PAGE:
When kicking off a new hiring initiative, one of the phrases that I hear most frequently from hiring managers is, “We need to hire this person yesterday!” As a recruiter, my response is always the same: challenge accepted.  

Hiring Managers: I hear you. Your team’s success is dependent on hiring the right people onto your team. But especially in startups, employees are already swamped with their regular duties – and adding a time-consuming, yet critical deliverable on top of that can feel overwhelming. However, not treating the startup recruiting process like a part of your job is a huge missed opportunity – especially when you need to hire for an open role yesterday.

Changing the perspective on recruiting to one of partnership hiring can have a great impact on the hiring process, and on results. This involves ensuring that hiring is a shared responsibility where both the hiring manager and recruiter are active participants, with defined roles and responsibilities. This holds true both for internal recruiting relationships, where the hiring manager and recruiter are both employees of the company, as well as external relationships with an outside recruiting agency.

 

Four tips for improving startup recruiting with partnership hiring include:

 

Tip #1: Define the role you’re hiring for.

This may seem fairly obvious, but you would be surprised how often a hiring manager relies on an outdated job description that does not accurately describe the open position or the skills required for success.

It’s helpful to make sure that the job description describes the skills that are necessary for success in the job - both those that would be nice to have, as well as separating out those that are critical to start with and those that can be learned.

 

Tip #2: Describe the ideal candidate.

The more clearly you define the ideal candidate at the beginning of the process, the easier it will be to measure the candidates you get against this standard. Paint a picture of the ideal candidate with as much detail as you can, considering questions such as: specific background, experience or expertise; companies to target or avoid; certifications or other proof of knowledge - whatever will help the candidate be most successful in the position.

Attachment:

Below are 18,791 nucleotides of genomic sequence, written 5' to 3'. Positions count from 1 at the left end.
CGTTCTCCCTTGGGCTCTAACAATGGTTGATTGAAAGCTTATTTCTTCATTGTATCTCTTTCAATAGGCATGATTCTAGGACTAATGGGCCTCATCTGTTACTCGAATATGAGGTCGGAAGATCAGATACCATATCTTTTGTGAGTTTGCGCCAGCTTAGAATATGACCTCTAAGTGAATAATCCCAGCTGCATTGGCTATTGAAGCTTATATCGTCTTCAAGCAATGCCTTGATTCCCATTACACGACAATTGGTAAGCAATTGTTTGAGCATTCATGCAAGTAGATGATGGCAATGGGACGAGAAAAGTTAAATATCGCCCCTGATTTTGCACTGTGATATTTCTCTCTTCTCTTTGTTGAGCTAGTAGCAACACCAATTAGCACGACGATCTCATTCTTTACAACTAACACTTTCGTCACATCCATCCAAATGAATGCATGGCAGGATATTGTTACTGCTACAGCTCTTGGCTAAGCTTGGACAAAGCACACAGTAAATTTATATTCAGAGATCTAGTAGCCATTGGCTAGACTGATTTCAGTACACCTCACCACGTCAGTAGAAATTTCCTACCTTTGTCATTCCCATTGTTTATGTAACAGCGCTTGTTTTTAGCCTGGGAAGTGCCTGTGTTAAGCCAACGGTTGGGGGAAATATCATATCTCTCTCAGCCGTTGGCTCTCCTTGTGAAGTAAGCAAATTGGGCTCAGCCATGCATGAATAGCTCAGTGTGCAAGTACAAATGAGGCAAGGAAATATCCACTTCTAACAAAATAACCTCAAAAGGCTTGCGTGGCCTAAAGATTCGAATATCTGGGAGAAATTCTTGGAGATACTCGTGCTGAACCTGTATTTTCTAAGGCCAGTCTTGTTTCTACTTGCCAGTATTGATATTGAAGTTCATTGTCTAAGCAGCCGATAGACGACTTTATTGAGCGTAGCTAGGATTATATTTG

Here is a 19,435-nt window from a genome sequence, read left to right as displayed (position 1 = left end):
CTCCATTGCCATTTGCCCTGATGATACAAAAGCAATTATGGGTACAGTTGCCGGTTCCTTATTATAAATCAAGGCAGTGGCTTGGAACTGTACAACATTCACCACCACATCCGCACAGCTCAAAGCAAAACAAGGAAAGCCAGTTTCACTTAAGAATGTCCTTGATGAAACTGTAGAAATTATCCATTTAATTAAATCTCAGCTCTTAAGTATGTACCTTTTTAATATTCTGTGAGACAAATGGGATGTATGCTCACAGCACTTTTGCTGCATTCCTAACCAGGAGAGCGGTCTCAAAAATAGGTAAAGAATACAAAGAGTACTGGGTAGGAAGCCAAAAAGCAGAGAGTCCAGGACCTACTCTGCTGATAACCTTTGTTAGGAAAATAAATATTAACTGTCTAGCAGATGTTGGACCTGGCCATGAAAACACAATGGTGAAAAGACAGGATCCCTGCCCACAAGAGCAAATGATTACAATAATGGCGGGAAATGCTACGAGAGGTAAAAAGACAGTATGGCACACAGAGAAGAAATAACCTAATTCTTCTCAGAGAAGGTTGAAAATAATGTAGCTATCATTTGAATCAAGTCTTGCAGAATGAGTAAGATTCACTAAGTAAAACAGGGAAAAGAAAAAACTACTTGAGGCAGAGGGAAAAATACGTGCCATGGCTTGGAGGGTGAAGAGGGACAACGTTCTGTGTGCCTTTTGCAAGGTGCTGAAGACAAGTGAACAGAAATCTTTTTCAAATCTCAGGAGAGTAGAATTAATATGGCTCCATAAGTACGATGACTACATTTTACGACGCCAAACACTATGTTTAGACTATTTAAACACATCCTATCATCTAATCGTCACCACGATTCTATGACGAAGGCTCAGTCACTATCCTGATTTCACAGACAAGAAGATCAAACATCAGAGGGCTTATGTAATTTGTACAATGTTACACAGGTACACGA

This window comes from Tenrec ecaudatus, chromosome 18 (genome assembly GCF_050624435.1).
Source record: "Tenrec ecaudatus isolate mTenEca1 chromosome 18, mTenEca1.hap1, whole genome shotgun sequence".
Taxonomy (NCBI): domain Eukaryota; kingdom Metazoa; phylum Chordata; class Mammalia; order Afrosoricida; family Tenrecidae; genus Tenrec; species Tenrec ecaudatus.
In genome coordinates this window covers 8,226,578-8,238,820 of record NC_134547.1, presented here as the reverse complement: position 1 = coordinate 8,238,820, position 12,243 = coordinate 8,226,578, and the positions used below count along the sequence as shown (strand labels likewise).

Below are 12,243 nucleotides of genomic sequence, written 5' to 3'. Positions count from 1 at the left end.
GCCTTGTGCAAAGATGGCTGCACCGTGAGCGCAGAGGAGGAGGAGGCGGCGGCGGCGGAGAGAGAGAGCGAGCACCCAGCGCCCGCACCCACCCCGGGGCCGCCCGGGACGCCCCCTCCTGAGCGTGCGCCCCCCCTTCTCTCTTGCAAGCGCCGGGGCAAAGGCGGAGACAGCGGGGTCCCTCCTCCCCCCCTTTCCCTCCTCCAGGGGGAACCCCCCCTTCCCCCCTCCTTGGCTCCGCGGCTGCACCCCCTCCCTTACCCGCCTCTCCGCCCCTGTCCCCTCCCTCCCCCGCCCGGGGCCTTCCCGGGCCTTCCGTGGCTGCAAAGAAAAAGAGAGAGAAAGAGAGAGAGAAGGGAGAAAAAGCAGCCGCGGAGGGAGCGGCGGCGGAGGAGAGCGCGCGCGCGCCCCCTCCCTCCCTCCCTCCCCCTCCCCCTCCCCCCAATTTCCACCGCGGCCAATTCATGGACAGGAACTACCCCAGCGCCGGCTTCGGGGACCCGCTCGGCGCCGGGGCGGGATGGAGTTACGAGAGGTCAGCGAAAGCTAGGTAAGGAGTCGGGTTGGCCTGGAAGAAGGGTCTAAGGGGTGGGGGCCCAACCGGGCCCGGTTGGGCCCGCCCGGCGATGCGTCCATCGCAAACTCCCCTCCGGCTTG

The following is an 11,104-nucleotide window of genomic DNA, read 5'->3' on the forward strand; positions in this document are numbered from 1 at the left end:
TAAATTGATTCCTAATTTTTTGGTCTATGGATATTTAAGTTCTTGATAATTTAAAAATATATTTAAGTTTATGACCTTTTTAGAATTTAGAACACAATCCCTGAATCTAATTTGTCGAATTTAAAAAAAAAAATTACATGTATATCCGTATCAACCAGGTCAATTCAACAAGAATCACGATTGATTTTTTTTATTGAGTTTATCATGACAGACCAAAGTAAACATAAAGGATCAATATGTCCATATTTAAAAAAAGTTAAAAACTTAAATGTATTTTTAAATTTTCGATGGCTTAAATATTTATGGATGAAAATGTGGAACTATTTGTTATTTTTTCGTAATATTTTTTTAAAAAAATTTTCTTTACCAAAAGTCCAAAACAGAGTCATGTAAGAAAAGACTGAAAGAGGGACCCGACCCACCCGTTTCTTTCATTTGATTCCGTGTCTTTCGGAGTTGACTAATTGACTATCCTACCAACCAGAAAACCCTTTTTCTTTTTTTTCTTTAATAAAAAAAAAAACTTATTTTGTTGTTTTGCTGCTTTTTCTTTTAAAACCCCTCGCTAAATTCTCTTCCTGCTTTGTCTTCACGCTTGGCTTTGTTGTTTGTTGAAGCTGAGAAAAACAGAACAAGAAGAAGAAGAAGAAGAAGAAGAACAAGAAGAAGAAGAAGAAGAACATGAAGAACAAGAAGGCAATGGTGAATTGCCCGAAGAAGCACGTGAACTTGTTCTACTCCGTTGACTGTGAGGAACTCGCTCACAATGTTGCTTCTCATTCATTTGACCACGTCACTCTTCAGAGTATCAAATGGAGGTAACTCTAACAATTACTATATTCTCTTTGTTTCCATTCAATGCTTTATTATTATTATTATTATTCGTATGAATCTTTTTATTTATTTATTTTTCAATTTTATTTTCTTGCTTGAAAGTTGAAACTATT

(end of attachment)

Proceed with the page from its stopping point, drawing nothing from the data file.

Tip #3: Clarify who’s doing what.

One of the most difficult things about creating a partnership hiring process is deciding – and understanding – where different responsibilities lie. This can vary from one company to another, and even from one position to another; but without transparent assignment of responsibilities, it is very easy to drop the ball and unfortunately, to lose out on great candidates.

Some responsibilities that should be clarified include:

  • Initial review of applications/resumes

  • Secondary / technical review, if necessary

  • Screening interview

  • Follow up

  • Second-level or technical interview, if necessary

  • Final (team or department) interview

 Download the whitepaper: Guide to Remote Interviewing

 

Tip #4: Consider the Team

When asked, most people will tell you that the thing they love most about their job is the people. This is often the critical factor that makes candidates choose one job over others. It’s essential for your recruiter to have an understanding of the team from the outset – even during the initial review of applications. Understanding how to find the person who will add to the culture of the team and the organization helps to improve overall candidate quality. Some things to clarify at the outset include:

  •          Organizational structure of the team

  •          Team dynamic: cultures and personalities

  •          Role of the team within the company

  •          Existing team skills

 Investing in a great partnership with your recruiter gives them the tools they need to better understand the role and adjust to your likes/dislikes/personal recruiting philosophy. This will help to streamline the recruiting process, find you the best possible candidates, and, ultimately, avoid wasting time and energy on candidates that are ultimately not the right fit for the role.

 

written by Katie Moriarty, Recruiting Consultant